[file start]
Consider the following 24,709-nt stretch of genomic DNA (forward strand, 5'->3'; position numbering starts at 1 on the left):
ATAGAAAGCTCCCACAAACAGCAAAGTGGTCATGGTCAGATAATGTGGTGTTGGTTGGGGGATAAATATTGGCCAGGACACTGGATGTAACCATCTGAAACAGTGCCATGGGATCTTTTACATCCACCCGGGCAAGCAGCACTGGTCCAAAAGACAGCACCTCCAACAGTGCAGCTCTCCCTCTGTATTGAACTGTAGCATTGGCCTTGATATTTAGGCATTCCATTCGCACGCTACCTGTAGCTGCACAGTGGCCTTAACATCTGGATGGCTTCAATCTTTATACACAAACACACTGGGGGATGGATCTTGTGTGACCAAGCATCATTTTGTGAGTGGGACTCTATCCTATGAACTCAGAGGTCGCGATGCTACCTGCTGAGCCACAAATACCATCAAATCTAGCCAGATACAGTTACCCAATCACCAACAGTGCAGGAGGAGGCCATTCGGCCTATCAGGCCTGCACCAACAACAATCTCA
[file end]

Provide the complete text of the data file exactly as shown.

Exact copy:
Consider the following 24,709-nt stretch of genomic DNA (forward strand, 5'->3'; position numbering starts at 1 on the left):
ATAGAAAGCTCCCACAAACAGCAAAGTGGTCATGGTCAGATAATGTGGTGTTGGTTGGGGGATAAATATTGGCCAGGACACTGGATGTAACCATCTGAAACAGTGCCATGGGATCTTTTACATCCACCCGGGCAAGCAGCACTGGTCCAAAAGACAGCACCTCCAACAGTGCAGCTCTCCCTCTGTATTGAACTGTAGCATTGGCCTTGATATTTAGGCATTCCATTCGCACGCTACCTGTAGCTGCACAGTGGCCTTAACATCTGGATGGCTTCAATCTTTATACACAAACACACTGGGGGATGGATCTTGTGTGACCAAGCATCATTTTGTGAGTGGGACTCTATCCTATGAACTCAGAGGTCGCGATGCTACCTGCTGAGCCACAAATACCATCAAATCTAGCCAGATACAGTTACCCAATCACCAACAGTGCAGGAGGAGGCCATTCGGCCTATCAGGCCTGCACCAACAACAATCTCA